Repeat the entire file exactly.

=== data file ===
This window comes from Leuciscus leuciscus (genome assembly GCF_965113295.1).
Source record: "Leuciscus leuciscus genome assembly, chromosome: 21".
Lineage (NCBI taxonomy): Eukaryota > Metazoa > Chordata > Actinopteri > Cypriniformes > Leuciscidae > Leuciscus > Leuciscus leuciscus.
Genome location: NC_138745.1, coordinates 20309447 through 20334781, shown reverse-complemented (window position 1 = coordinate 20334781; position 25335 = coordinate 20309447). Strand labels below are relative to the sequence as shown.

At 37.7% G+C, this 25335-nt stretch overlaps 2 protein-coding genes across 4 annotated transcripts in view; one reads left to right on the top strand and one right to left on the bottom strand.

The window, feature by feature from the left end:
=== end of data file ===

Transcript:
This window comes from Leuciscus leuciscus (genome assembly GCF_965113295.1).
Source record: "Leuciscus leuciscus genome assembly, chromosome: 21".
Lineage (NCBI taxonomy): Eukaryota > Metazoa > Chordata > Actinopteri > Cypriniformes > Leuciscidae > Leuciscus > Leuciscus leuciscus.
Genome location: NC_138745.1, coordinates 20309447 through 20334781, shown reverse-complemented (window position 1 = coordinate 20334781; position 25335 = coordinate 20309447). Strand labels below are relative to the sequence as shown.

At 37.7% G+C, this 25335-nt stretch overlaps 2 protein-coding genes across 4 annotated transcripts in view; one reads left to right on the top strand and one right to left on the bottom strand.

The window, feature by feature from the left end: